The truly great thing about this is resetting our perspective: we aren’t his natural born children. We are adopted into his family. So much could be said about this concept that is so simple to state, but takes years to appreciate the depths. Certainly, there is a bond associated with being born into a family. There are similarities to one or both parents in taste, ability, physical characteristics, etc. With adoption, any of those similarities are mostly coincidental. Building a family through adoption brings together many varied attributes and makes a cohesive whole. This is one of those areas that is easy to underestimate until you’ve traveled that path.


After our family grew by adopting our youngest two children, many of the New Testament passages about adoption took on a different light. Adoption in our society isn’t a simple process. It requires deliberate intention, planning and endurance to bring a child into your home. Ultimately, it is about choosing to add to your family. In many scenarios, there is discussion and agreement, but it’s not up to other children in the family; it is the choice and responsibility of the parents to do what is best for that family.


When those thoughts about adoption in our physical families are applied to the spiritual, there are so many applications. God is the Father and chooses to add any who would also choose to join His family. Granted, those who choose God may not look, act, talk or behave as you would choose. They may have a very different background or perspective of this life based on their experiences than you do. They have no more or less sin than you when you came to Christ, but their sin may be wholly incomprehensible to you. It’s very possible that this newly adopted child of God may not even be welcome by those who also live in your neighborhood. As children of God who have been adopted, how could we begin to object to anyone that would willingly devote themselves to a relationship with our Father?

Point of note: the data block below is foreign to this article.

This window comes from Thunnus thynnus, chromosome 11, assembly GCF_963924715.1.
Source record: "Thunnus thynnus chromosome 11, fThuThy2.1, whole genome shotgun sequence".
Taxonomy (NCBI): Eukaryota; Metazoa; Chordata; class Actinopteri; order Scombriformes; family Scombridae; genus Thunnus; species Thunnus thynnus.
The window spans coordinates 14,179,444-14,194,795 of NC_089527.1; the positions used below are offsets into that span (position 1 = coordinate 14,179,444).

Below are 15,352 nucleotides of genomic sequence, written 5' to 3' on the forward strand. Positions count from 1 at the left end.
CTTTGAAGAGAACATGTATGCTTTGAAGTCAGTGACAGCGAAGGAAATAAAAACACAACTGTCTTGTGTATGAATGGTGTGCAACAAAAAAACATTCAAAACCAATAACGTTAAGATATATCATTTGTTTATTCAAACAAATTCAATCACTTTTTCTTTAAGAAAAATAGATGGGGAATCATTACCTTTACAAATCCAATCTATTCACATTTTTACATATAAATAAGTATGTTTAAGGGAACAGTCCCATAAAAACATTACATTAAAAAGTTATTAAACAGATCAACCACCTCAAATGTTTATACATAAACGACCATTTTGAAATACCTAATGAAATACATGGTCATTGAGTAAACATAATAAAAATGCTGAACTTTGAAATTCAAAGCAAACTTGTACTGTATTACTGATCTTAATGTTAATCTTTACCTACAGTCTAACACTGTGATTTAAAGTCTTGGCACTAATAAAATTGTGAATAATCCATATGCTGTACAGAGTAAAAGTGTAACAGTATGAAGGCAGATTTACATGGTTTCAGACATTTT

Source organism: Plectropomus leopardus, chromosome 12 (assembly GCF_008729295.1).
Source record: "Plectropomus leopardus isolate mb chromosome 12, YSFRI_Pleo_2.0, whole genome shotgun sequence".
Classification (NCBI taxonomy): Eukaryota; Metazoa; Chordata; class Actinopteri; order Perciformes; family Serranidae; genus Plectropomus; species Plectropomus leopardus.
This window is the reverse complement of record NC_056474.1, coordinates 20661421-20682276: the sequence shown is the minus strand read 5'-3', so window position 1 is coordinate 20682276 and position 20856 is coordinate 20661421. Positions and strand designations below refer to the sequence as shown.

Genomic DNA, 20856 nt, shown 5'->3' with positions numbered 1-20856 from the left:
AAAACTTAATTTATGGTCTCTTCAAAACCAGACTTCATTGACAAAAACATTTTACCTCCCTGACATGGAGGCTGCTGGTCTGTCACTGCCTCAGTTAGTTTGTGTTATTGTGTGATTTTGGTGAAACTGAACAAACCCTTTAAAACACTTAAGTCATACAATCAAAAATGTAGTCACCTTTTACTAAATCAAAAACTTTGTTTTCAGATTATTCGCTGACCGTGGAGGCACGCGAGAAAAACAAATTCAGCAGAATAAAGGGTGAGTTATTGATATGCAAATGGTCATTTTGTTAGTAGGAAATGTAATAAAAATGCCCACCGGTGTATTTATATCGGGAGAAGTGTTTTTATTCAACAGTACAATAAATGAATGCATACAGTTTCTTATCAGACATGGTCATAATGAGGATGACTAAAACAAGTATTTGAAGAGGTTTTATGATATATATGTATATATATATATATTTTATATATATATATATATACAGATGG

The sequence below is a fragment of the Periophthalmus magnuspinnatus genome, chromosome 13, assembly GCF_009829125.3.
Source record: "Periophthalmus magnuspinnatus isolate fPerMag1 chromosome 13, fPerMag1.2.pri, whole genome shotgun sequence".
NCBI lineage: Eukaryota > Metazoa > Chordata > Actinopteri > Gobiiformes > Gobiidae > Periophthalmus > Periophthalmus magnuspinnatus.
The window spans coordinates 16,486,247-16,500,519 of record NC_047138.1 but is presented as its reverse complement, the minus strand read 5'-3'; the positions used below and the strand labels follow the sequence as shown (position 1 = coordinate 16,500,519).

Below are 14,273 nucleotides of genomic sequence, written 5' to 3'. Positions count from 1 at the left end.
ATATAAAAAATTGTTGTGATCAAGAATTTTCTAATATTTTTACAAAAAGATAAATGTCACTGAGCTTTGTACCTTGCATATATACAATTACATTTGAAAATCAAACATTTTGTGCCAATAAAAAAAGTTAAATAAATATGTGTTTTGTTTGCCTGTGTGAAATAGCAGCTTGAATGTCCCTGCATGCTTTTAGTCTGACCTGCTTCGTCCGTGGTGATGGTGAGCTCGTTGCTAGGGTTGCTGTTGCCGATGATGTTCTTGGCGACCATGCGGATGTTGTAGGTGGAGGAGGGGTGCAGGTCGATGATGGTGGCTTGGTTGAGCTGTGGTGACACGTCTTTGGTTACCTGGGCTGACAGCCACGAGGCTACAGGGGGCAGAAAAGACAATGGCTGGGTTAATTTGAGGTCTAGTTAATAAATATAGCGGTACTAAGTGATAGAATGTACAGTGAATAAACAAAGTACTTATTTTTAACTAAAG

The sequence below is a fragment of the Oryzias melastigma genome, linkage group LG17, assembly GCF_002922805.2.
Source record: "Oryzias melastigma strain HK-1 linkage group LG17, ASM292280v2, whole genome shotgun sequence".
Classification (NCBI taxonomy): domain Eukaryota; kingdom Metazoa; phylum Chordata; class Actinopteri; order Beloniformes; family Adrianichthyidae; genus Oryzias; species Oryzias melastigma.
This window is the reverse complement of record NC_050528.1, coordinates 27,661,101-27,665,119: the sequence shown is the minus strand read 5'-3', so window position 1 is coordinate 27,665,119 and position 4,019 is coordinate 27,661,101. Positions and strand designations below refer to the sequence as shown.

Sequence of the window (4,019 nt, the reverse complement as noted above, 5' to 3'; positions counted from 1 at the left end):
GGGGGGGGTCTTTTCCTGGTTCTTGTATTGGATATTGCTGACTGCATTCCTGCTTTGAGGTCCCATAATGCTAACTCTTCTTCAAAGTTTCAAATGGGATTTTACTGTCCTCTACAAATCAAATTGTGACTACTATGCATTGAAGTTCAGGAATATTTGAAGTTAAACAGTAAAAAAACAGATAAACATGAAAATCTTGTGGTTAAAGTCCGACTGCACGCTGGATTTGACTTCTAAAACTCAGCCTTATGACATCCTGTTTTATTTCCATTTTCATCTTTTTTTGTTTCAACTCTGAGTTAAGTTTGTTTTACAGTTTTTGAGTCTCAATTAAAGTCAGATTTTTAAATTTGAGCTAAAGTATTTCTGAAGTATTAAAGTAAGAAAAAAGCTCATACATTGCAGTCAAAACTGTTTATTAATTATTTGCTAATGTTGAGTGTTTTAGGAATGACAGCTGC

Paul reminds the brethren in 1 Corinthians 6 of a number of widely varying sins, and that "such were some of you"! You are only spotless because of the blood of the lamb! God’s love and attention know no bounds. If you are uncomfortable with this person, why is that? Ask yourself, sincerely, if your choice is informed by the Spirit of adoption calling on your Father, or is your hesitation from the spirit of slavery leading to fear?


If you have given your life to God, you’re adopted into His family. You are my brother! Maybe if you knew more about my background, you might not have wanted to spend time with me before Jesus changed my life. I’m sad to say the same may be true in reverse--I haven’t always had a good attitude towards those different than me.  

I’ll say it again: it is simply amazing that you are my brother (or sister)!! Being a child of God is a blessing that is hard to fully appreciate. Remembering that we are adopted - CHOSEN - by God is such a humbling and encouraging thought that all of His children should be willing to share the love with our local church family and seek to bring as many into the fold as we can reach.